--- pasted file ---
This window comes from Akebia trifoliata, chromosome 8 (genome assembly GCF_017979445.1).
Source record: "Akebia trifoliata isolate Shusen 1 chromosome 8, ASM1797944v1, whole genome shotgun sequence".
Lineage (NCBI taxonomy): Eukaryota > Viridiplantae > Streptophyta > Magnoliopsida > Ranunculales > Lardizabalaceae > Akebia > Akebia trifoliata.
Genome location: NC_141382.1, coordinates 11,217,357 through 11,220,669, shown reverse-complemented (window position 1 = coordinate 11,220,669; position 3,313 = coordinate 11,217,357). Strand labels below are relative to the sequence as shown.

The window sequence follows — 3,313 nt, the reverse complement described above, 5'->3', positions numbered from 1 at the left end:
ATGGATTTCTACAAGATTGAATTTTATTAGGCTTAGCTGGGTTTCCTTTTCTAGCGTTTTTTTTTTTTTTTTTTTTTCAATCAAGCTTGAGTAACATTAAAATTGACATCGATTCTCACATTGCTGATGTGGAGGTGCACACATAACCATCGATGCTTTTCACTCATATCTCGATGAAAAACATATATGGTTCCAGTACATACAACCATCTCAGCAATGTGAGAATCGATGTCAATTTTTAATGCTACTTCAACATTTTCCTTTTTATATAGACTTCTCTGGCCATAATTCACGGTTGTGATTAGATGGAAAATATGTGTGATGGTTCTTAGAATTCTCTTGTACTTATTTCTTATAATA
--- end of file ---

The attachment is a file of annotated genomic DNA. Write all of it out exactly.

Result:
This window comes from Akebia trifoliata, chromosome 8 (genome assembly GCF_017979445.1).
Source record: "Akebia trifoliata isolate Shusen 1 chromosome 8, ASM1797944v1, whole genome shotgun sequence".
Lineage (NCBI taxonomy): Eukaryota > Viridiplantae > Streptophyta > Magnoliopsida > Ranunculales > Lardizabalaceae > Akebia > Akebia trifoliata.
Genome location: NC_141382.1, coordinates 11,217,357 through 11,220,669, shown reverse-complemented (window position 1 = coordinate 11,220,669; position 3,313 = coordinate 11,217,357). Strand labels below are relative to the sequence as shown.

The window sequence follows — 3,313 nt, the reverse complement described above, 5'->3', positions numbered from 1 at the left end:
ATGGATTTCTACAAGATTGAATTTTATTAGGCTTAGCTGGGTTTCCTTTTCTAGCGTTTTTTTTTTTTTTTTTTTTTCAATCAAGCTTGAGTAACATTAAAATTGACATCGATTCTCACATTGCTGATGTGGAGGTGCACACATAACCATCGATGCTTTTCACTCATATCTCGATGAAAAACATATATGGTTCCAGTACATACAACCATCTCAGCAATGTGAGAATCGATGTCAATTTTTAATGCTACTTCAACATTTTCCTTTTTATATAGACTTCTCTGGCCATAATTCACGGTTGTGATTAGATGGAAAATATGTGTGATGGTTCTTAGAATTCTCTTGTACTTATTTCTTATAATA